Thoracic MR can now be substituted for traditional imaging techniques or can play a complimentary role in the management of patients with various chest diseases.
Continuous motion from cardiac vascular pulsation and respiratory motion have been the major challenges for MRI of the chest. More recently, MRI has evolved from a research tool to an effective modality in the assessment of lung disease. Technical advances such as very short echo times and ultrafast turbo spin echo acquisitions that allow breath holding imaging with full anatomic coverage have improved the capability of thoracic MRI. The use of contrast agents for perfusion MRI and gas imaging for assessment of pulmonary ventilation have further increased the applications of MRI in the investigation of lung diseases.
Other important applications include the detection of pulmonary nodules and the management of patients with various thoracic malignancies. New MR techniques and sequences as well as diffusion weighted images and dynamic contrast enhanced techniques have been shown to be helpful in nodule evaluation and lymph node staging in lung cancer.
Advances in FDG-PET/CT have had an increasing role in nonmalignant chest diseases such as active granulomatous infections and inflammation. Inflammatory conditions are frequently confused with malignancy. However PET can be very helpful in providing suggestive patterns of activity with certain inflammatory diseases such as IgG4-related diseases and vascular disease.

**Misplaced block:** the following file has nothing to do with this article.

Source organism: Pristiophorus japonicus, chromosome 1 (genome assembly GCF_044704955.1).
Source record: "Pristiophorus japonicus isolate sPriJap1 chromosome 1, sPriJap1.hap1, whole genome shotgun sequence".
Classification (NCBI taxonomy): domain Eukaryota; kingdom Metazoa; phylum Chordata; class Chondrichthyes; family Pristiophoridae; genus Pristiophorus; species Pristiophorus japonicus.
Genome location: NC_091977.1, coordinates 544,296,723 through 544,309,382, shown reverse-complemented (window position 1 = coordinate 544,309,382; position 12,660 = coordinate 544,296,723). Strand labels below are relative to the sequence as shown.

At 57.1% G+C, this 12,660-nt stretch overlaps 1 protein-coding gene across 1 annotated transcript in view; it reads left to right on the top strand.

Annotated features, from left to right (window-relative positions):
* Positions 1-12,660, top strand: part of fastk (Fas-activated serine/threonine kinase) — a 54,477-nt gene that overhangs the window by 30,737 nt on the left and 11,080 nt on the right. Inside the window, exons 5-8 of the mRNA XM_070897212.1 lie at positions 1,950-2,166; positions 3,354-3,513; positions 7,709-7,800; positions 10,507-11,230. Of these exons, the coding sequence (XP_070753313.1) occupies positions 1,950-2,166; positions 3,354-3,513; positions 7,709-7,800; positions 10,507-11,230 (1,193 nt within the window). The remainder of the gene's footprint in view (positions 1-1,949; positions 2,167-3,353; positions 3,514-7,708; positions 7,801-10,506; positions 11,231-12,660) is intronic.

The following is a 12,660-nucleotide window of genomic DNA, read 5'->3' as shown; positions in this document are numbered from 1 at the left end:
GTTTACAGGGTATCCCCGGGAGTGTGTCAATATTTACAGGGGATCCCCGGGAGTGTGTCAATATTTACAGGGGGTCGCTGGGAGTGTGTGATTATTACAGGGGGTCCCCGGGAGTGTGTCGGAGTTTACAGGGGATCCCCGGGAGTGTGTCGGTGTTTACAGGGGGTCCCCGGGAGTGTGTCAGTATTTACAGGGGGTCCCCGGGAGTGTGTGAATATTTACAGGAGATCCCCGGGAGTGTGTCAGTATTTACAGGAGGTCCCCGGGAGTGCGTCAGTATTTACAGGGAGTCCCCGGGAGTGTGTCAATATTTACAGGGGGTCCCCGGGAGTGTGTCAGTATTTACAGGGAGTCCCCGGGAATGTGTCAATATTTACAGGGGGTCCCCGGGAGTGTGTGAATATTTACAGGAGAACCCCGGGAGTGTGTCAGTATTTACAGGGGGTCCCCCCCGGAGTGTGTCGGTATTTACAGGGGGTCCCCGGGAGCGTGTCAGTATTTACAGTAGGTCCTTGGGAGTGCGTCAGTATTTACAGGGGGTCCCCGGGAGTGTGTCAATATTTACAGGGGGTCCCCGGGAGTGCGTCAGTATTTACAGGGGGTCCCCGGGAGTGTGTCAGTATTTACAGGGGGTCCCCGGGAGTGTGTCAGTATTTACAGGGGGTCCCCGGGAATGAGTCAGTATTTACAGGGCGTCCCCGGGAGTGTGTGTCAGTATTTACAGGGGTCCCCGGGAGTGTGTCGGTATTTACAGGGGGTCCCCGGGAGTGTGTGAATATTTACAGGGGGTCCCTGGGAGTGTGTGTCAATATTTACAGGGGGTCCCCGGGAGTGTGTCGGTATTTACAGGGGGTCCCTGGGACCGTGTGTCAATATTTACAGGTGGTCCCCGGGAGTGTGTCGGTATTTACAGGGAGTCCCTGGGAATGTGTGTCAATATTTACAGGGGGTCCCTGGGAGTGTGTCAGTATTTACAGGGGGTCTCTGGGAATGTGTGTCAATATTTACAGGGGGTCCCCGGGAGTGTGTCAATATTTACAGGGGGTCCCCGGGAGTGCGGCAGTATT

Also on the horizon is the development of new approved radiotracers. Not all are applicable to the thorax, but new octreotide related PET scan agents, which have been well studied in Europe, and now are available in the U.S., may allow for better clinical management of several thoracic diseases including neuroendocrine tumors such as carcinoid tumors. Major advances in PET imaging technology will involve new detector systems and new post processing algorithms.
Although PET/MR has arrived it is mainly a research tool at the present time. Its applications in the thorax remain to be explored.
THERESA C. McLOUD, MD, served as the divison head of thoracic radiology from 1982 to 2001 and is currently vice chair for education in the Department of Radiology and the incumbent Manorama and Virender Saini Endowed Chair in Radiology Education, at Massachusetts General Hospital (MGH), Boston.
A Boston native, Dr. McLoud earned her medical degree from the McGill University Faculty of Medicine in Montreal, completed a thoracic imaging fellowship at the Yale University School of Medicine and became an assistant professor of diagnostic radiology at Yale. In 1976, she returned to Boston and joined Harvard Medical School where she has been professor of radiology since 1993. Dr. McLoud is the first woman in the MGH Department of Radiology to hold the rank of professor at Harvard.
A world-renowned expert in thoracic imaging, Dr. McLoud has conducted more than 150 postgraduate courses and published more than 200 scientific papers, reviews, and book chapters. Among her many awards, Dr. McLoud has received the Association of Program Directors in Radiology Achievement Award and the Marie Curie Award from the American Association for Women Radiologists. Dr. McLoud served as the 2008 RSNA President and received the RSNA Gold Medal in 2013.